Clinical Site Partners LLC was founded by Ana Marquez, who is dynamic and very active in the clinical trials space in Florida. Clinical Site Partners is actually a holding of Ms. Marquez’ holding company called Marquez Clinical Site Partners (positioned as a SMO). Additionally, Ms. Marquez also serves as COO for Florida Pulmonary Research Institute in Winter Park Florida. It was in this position that she entered the clinical trials world nearly two decades ago. Clinical Site Partners appears to have few actual full-time employees and rather leverages the extensive network Ms. Marquez has developed over the last 15+ years operating in the clinical research site space.
A TrialSite News Comment
Clinical research sites represent the front line of the clinal trial—they are where the action is. They are so unbelievably important that we even named our digital medial platform after them. The emerging site models we discuss herein are important and various constructs are emerging, reflecting the unfolding market—from sponsor and CRO demands to executive vision and investor growth hypothesis. As biopharmaceutical, device and CRO client needs evolve, the site models will adjust and incrementally morph to meet market needs. Industry sponsor and CRO clients must consider selecting site networks that support their needs today and tomorrow—and not yesterday. Humans are creatures of habit. Many sponsors routinely use at least 30% of the same sites (and investigators) when the results aren’t always optimal.
There is some unique perspective here when it comes to site performance in the site activation, study start up and patient recruitment context; this author spent an intensive amount of time serving sponsors and sites, via the provision of services and technology, to help them achieve their objectives of more efficient, effective and GcP compliant clinical research execution.
The sites that the sponsor select can materially impact a clinical trial, which of course can represent an investment in the tens of millions to hundreds of millions. Unfortunately, a staggering number of clinical trials get delayed or just flat out fail to meet specified goals. Up to 45% of clinical trials are completed late while study-start up delays bother up to 70% of clinical studies while up to 80% of studies don’t meet their enrollment targets on time.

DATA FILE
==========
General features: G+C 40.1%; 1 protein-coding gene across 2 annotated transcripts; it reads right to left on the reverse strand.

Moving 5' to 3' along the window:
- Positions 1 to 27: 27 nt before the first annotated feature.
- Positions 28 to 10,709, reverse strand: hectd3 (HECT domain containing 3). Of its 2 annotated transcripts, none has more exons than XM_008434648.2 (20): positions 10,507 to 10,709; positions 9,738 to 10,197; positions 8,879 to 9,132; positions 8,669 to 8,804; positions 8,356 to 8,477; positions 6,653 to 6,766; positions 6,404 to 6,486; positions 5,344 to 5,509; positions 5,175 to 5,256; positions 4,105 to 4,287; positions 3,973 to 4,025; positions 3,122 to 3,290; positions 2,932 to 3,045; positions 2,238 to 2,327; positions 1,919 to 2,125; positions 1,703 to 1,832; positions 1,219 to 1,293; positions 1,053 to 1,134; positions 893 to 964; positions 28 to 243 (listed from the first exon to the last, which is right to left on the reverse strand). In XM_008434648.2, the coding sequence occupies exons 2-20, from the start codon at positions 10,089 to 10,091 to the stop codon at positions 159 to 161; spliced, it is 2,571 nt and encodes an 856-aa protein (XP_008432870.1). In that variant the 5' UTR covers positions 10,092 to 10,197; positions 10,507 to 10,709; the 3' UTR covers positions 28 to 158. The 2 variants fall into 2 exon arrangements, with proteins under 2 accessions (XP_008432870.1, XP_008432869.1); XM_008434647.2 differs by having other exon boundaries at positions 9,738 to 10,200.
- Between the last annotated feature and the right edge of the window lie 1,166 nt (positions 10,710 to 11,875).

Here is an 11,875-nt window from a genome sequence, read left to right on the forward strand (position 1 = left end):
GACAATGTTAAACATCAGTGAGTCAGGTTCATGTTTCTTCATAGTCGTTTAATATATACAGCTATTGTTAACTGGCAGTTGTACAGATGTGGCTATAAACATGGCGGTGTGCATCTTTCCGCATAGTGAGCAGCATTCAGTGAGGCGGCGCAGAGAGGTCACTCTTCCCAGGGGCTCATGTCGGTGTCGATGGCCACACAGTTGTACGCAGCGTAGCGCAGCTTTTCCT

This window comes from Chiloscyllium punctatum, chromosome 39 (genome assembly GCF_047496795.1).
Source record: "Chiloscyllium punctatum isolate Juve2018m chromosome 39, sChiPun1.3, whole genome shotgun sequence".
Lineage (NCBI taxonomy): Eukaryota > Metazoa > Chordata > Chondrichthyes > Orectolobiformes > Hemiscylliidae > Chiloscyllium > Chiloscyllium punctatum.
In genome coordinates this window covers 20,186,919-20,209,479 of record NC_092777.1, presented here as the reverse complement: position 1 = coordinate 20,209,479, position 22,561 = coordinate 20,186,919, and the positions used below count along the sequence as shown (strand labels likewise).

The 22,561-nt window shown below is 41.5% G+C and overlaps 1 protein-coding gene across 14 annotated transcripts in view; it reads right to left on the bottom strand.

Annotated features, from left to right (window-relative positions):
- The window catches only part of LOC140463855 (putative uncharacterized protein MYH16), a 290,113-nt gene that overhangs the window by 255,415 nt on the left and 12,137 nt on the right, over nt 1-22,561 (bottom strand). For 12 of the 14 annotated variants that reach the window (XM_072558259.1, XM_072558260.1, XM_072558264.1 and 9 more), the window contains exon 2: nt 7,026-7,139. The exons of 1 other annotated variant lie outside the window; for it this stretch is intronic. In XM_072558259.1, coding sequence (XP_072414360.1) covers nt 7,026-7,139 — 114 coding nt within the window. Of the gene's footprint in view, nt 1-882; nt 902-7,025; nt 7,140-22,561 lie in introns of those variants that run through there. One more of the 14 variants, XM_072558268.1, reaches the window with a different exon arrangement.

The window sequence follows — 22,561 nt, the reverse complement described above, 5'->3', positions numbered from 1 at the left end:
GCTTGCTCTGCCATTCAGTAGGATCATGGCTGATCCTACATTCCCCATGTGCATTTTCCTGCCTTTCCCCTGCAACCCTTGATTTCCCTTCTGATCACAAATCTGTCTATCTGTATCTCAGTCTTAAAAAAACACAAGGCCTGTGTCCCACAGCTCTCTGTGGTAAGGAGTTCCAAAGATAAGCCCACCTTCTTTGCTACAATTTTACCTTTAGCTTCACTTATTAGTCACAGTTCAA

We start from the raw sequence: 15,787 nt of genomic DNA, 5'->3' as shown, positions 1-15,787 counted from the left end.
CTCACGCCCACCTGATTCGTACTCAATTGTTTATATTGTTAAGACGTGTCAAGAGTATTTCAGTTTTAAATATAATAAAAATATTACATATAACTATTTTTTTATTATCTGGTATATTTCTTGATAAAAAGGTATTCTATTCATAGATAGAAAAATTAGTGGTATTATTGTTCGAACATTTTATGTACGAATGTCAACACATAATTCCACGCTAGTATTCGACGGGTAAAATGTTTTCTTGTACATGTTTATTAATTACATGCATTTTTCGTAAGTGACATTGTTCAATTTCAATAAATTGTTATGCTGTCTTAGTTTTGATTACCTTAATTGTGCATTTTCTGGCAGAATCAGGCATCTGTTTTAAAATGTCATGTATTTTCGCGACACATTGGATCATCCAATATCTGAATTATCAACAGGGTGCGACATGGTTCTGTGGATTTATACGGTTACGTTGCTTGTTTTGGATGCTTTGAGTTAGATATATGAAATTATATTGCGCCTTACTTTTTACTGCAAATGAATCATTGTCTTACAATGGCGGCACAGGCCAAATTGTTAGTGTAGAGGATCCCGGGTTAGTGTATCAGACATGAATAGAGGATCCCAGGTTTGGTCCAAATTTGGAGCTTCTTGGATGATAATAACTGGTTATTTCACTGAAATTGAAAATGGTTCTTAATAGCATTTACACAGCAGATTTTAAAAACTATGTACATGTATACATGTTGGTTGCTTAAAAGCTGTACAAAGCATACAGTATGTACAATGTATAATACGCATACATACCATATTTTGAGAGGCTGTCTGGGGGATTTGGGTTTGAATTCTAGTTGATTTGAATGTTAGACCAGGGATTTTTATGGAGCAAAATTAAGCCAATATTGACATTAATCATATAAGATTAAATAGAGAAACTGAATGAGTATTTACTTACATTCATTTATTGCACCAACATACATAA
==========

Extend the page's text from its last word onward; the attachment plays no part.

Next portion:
A number of industry initiatives sought to rationalize the site database management, selection and management process with mixed results at best. Applying sophisticated algorithms to tracking site performance—across different trials, in different therapeutic areas, across different times is extremely difficult; sponsors often struggle in this area more than they would like to admit. Although there is a lot of the clinical trials process that is procedural, turnkey and, hence, predictable, there is just as much, it seems, that comes down to unique study needs and, hence, the demands for “scalable flexibility.”
Hence, as these various super sites emerge, regardless of model, clients are conditioned for certain expectations and corresponding demands will intensify for specialized medical and/or scientific expertise, targeted patient access and professionalized medical, regulatory and administrative support. Cost conscious clients will expect more value-added bundled capability that can serve the needs of today and tomorrow. Competition will intensify, pushing super sites (and CROs for that matter) to more effectively leverage scientific and medical competencies, technology and process disruption for transformative results.